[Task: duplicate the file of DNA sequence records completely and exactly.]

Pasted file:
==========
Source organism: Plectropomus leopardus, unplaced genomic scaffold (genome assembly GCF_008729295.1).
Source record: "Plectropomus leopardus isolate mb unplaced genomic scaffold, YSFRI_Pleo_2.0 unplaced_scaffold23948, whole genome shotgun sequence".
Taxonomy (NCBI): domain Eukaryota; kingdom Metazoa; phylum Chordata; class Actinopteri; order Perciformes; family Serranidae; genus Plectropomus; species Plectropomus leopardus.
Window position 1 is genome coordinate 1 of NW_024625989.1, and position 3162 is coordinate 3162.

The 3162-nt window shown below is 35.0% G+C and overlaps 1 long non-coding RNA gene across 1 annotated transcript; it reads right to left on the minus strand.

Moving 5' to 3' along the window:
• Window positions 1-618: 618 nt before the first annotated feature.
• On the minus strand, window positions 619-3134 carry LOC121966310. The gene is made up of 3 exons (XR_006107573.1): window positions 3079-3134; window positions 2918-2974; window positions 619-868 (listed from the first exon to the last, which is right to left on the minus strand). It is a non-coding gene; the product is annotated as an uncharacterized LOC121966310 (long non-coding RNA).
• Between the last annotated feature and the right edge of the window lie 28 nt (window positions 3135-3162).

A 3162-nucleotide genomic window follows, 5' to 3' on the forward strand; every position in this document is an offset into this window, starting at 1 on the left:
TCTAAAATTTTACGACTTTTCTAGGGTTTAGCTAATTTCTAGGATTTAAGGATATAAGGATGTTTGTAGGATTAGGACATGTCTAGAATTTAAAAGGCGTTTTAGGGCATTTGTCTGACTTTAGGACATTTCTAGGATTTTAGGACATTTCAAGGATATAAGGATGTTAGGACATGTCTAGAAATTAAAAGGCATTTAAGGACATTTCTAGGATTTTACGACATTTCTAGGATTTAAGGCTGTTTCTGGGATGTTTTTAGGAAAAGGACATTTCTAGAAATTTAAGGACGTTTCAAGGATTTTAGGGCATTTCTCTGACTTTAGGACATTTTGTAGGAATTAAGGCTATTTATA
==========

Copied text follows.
Source organism: Plectropomus leopardus, unplaced genomic scaffold (genome assembly GCF_008729295.1).
Source record: "Plectropomus leopardus isolate mb unplaced genomic scaffold, YSFRI_Pleo_2.0 unplaced_scaffold23948, whole genome shotgun sequence".
Taxonomy (NCBI): domain Eukaryota; kingdom Metazoa; phylum Chordata; class Actinopteri; order Perciformes; family Serranidae; genus Plectropomus; species Plectropomus leopardus.
Window position 1 is genome coordinate 1 of NW_024625989.1, and position 3162 is coordinate 3162.

The 3162-nt window shown below is 35.0% G+C and overlaps 1 long non-coding RNA gene across 1 annotated transcript; it reads right to left on the minus strand.

Moving 5' to 3' along the window:
• Window positions 1-618: 618 nt before the first annotated feature.
• On the minus strand, window positions 619-3134 carry LOC121966310. The gene is made up of 3 exons (XR_006107573.1): window positions 3079-3134; window positions 2918-2974; window positions 619-868 (listed from the first exon to the last, which is right to left on the minus strand). It is a non-coding gene; the product is annotated as an uncharacterized LOC121966310 (long non-coding RNA).
• Between the last annotated feature and the right edge of the window lie 28 nt (window positions 3135-3162).

A 3162-nucleotide genomic window follows, 5' to 3' on the forward strand; every position in this document is an offset into this window, starting at 1 on the left:
TCTAAAATTTTACGACTTTTCTAGGGTTTAGCTAATTTCTAGGATTTAAGGATATAAGGATGTTTGTAGGATTAGGACATGTCTAGAATTTAAAAGGCGTTTTAGGGCATTTGTCTGACTTTAGGACATTTCTAGGATTTTAGGACATTTCAAGGATATAAGGATGTTAGGACATGTCTAGAAATTAAAAGGCATTTAAGGACATTTCTAGGATTTTACGACATTTCTAGGATTTAAGGCTGTTTCTGGGATGTTTTTAGGAAAAGGACATTTCTAGAAATTTAAGGACGTTTCAAGGATTTTAGGGCATTTCTCTGACTTTAGGACATTTTGTAGGAATTAAGGCTATTTATA